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Monday, April 5, 2010


I was blogging about wanting to try dehydrating foods last summer. I am a frugal shopper.( ok I 'm cheap!) I had been looking for a dehydrator at a thrift store and just never found one ( still haven't) Well, my mom apparently reads my blog. I got a package out of the blue last summer. A Nesco American Harvestor Pro. I love my mom!!

I began drying everything I could think of. I made a few mistakes along the way, but that's how you learn! Imagine my surprise this Christmas when the package arrived and there were 8 more trays and 5 more each of fruit roll up trays and mesh net!

Dehydrating is a great way to preserve food for long term storage. And if you have a vacuum sealer they will store even longer, as moisture is the main reason for spoilage. I vacuum my dried food in canning jars.

One of the first mistakes I made was with drying potato's. I now know that they should be cooked first. Most veggies need to be blanched before drying. Dehydrating isn't exact science. Its easy, but you might have to play around a bit to see if you need to dry foods longer. Sometimes you might just need to make thinner slices. Oh, and the higher the water content of your fruits or veggies the larger you can cut them as they will shrink more during the process.

Lots of fruits can be dried easily. With some like apples or bananas they should be "treated" first. Rinsing them in a lemon water mix will help keep them from turning brown. Dried fruit is a nice addition to oatmeal and works well in store bought cereals as well. My niece gives dried apple rings to her baby to help with his teething. Kids LOVE fruit roll-ups and they are easy easy to make.
For those of you lucky enough to have strawberries,raspberries, blue berries and such- they dry well too!

Did you know you can dehydrate spaghetti sauce? And tomato sauce? Just think of the possibilities! Its alot easier to store spaghetti in a small baggie that that big bulky can and it rehydrates just fine.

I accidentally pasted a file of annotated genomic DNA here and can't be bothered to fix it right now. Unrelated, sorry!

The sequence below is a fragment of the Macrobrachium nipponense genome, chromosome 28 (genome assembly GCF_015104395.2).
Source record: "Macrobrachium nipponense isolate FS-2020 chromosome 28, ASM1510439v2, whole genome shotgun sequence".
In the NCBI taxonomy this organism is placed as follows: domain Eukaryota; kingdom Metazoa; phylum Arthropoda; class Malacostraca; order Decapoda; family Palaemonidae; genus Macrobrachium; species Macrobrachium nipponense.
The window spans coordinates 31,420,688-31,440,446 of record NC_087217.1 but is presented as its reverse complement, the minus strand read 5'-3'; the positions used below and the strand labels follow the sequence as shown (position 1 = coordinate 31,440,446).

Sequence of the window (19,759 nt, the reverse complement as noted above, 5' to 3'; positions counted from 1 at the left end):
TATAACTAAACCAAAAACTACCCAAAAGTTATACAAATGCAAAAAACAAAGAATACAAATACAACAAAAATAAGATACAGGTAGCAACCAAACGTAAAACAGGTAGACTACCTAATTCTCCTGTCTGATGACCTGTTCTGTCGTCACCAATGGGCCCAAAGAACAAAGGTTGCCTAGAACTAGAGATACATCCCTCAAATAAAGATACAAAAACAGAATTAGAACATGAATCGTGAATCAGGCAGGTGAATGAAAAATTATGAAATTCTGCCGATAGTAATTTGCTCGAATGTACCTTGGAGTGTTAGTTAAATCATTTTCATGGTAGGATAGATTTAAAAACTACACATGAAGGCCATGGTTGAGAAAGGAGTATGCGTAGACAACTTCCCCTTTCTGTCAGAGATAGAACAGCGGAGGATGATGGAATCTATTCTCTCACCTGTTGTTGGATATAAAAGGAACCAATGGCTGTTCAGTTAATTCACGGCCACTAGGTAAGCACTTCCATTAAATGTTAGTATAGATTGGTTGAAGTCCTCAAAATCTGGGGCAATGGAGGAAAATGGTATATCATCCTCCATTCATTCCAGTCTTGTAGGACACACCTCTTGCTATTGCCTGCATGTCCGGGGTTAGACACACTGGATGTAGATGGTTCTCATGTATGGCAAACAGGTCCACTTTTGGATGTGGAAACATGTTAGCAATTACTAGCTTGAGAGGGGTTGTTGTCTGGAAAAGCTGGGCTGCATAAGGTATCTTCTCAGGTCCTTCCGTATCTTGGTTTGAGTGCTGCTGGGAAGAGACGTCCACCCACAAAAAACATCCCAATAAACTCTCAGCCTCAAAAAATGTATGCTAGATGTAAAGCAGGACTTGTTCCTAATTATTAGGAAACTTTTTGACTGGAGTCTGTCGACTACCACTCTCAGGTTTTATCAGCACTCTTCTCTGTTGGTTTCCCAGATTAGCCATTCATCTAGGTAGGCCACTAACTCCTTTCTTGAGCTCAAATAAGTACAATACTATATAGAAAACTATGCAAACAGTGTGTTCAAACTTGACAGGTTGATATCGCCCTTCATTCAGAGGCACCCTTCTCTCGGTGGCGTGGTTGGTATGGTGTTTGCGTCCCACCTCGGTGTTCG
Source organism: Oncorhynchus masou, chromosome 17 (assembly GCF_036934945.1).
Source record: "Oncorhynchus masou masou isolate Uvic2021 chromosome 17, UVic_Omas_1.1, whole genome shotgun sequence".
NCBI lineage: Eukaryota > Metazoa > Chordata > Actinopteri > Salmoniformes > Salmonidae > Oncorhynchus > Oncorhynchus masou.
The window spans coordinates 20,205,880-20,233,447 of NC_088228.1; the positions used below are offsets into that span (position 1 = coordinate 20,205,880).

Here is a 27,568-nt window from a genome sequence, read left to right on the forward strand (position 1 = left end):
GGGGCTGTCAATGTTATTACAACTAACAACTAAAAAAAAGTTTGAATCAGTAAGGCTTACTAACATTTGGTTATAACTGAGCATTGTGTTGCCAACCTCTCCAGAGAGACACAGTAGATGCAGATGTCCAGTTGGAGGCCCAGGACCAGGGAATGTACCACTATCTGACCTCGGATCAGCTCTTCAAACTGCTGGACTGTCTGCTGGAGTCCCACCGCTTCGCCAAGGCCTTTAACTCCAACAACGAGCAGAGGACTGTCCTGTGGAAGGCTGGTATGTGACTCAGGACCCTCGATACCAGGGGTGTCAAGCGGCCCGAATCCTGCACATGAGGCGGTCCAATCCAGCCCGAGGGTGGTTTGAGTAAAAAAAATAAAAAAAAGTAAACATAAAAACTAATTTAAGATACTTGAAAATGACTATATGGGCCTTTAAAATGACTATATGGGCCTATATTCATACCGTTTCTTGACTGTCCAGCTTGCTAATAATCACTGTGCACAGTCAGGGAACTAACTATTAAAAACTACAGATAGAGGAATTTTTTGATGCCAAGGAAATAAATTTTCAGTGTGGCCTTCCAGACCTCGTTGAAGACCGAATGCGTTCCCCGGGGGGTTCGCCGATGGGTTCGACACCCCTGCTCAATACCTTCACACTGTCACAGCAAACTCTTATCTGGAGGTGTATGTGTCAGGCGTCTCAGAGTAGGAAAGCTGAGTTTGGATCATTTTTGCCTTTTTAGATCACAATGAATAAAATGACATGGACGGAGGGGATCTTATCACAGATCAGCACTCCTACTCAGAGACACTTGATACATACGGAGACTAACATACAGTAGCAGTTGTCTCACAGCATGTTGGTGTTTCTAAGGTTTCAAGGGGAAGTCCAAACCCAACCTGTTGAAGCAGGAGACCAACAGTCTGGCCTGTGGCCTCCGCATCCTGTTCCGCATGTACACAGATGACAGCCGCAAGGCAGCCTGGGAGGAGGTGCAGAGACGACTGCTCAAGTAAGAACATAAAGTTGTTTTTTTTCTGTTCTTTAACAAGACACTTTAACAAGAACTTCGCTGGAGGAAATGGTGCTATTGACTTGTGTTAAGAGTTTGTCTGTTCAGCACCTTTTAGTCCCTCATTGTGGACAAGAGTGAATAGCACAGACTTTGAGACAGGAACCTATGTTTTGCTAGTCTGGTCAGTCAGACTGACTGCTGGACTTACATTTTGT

The easiest fruits and vegetables to dry are apples, bananas, berries, cherries, peaches, apricots, pears, peas, corn, bell peppers, tomatoes, onion, potatoes, mushrooms, green beans and carrots.

Dehydrating is a great way to save money too! I caught a deal on ten pound bags of potato's for $1.89 a bag. That's half price in my neck of the woods! Well, it is really difficult for the two of us to eat that many potato's before they start to go bad. But with my dehydrator I was able to take advantage of the sale and increase my food preps.
We use alot of onions around here so when I caught them on sale for $0.49 lb I jumped all over it. That week I dried 10 pounds of onions. If you have ever seen the sticker price on a jar of chopped dried onions you know why this one makes sense! For $2.00 I ended up with 3 of the larger size containers they come in. You know, the ones that cost about $4.00 each?
One tip about drying onions ( and hot Peppers) DO IT OUTSIDE! The smell is overpowering. As a matter of fact, onions and peppers are the reason I am still looking for a second dehydrator.

One last thing ... this is one of the best sites I have found on dehydrating. http://www.dehydrate2store.com


Gen-IL Homesteader said...

What a sweet mom you have!!! I've been using my dehydrator more and more lately, too. I'm cheap, too (and proud of it!:)) and I've dehydrated lots of clearance apples and sale bananas lately! You know, we grow berries here, but I always freeze my leftovers. I've never thought about dehydrating, but that would be another great way to save freezer space! Thanks for the tip! How do you prepare the taters and how do you reuse them after rehydrating?

SciFiChick said...

Tell ya what Gen- I'll do a post about it for ya. Thanks, I needed some ideas!

Gen-IL Homesteader said...

Yay! Thanks! Plus, I need more ideas of what to dehydrate and what to do with stuff! Win-Win!

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